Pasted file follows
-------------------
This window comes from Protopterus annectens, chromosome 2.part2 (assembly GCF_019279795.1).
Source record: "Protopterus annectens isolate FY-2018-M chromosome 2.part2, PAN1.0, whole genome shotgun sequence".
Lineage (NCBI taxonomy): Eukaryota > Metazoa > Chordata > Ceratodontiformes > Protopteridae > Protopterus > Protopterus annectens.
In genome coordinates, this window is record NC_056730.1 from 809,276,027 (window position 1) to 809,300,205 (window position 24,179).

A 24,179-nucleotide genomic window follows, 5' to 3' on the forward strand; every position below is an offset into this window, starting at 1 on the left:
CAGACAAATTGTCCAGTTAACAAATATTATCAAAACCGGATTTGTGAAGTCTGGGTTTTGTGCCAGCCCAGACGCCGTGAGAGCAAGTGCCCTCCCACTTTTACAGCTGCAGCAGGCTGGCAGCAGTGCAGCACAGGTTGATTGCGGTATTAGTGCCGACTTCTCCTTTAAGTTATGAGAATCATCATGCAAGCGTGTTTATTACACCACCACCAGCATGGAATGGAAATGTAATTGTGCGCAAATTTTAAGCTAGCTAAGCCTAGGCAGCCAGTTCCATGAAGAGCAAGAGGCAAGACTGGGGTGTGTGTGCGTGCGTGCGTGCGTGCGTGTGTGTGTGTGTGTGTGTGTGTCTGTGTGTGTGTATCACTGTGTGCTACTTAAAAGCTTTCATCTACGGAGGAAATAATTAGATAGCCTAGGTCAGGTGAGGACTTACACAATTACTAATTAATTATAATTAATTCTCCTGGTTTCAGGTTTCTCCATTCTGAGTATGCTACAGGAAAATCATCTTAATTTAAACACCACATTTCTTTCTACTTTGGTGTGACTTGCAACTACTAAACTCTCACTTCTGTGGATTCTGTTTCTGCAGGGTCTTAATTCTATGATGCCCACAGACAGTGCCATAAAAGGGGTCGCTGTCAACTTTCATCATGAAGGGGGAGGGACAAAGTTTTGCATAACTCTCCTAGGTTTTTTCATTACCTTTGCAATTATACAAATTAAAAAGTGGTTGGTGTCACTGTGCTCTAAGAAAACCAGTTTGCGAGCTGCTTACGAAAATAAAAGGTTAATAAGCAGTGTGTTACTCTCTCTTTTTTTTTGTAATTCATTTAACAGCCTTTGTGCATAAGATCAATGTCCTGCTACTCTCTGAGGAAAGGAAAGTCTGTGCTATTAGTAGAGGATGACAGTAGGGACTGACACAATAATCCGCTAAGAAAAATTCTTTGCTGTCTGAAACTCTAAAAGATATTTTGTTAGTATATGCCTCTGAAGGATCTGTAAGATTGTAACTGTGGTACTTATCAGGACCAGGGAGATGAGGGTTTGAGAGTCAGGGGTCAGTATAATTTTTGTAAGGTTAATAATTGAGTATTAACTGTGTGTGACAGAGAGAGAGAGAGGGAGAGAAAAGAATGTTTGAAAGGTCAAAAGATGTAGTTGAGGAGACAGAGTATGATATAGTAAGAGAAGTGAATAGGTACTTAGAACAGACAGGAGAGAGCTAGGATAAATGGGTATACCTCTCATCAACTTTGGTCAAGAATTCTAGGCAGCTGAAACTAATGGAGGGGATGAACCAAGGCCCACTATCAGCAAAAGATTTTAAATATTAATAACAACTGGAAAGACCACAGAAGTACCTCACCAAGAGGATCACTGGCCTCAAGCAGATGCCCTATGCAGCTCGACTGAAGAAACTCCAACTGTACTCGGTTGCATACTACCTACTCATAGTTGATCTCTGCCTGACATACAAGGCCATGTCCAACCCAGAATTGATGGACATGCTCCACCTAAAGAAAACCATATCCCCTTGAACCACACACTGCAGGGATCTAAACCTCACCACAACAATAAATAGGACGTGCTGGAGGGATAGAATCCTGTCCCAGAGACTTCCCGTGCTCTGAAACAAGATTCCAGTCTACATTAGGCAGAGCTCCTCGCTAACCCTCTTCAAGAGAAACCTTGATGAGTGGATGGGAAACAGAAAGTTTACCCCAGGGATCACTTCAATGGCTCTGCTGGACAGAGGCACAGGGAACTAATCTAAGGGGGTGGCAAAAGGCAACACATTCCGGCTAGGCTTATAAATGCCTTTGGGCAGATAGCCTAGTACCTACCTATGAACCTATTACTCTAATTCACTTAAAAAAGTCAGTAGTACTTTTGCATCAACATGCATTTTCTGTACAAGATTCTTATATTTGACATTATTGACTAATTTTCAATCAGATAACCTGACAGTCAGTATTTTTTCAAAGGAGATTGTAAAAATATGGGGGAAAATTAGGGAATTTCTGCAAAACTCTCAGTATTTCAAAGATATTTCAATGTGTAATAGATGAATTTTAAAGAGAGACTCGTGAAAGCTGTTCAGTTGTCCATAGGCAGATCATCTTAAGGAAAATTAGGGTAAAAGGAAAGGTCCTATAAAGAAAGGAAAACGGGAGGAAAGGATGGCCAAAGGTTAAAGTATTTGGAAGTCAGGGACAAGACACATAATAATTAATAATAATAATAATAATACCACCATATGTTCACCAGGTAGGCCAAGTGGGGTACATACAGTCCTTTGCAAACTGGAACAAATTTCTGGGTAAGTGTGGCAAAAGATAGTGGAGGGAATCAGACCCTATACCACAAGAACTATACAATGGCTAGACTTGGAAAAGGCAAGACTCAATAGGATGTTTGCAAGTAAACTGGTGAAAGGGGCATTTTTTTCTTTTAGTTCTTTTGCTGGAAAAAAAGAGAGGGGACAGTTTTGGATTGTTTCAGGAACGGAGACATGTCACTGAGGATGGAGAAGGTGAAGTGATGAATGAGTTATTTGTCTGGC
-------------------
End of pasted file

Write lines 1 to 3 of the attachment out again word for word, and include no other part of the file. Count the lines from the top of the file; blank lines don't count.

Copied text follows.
This window comes from Protopterus annectens, chromosome 2.part2 (assembly GCF_019279795.1).
Source record: "Protopterus annectens isolate FY-2018-M chromosome 2.part2, PAN1.0, whole genome shotgun sequence".
Lineage (NCBI taxonomy): Eukaryota > Metazoa > Chordata > Ceratodontiformes > Protopteridae > Protopterus > Protopterus annectens.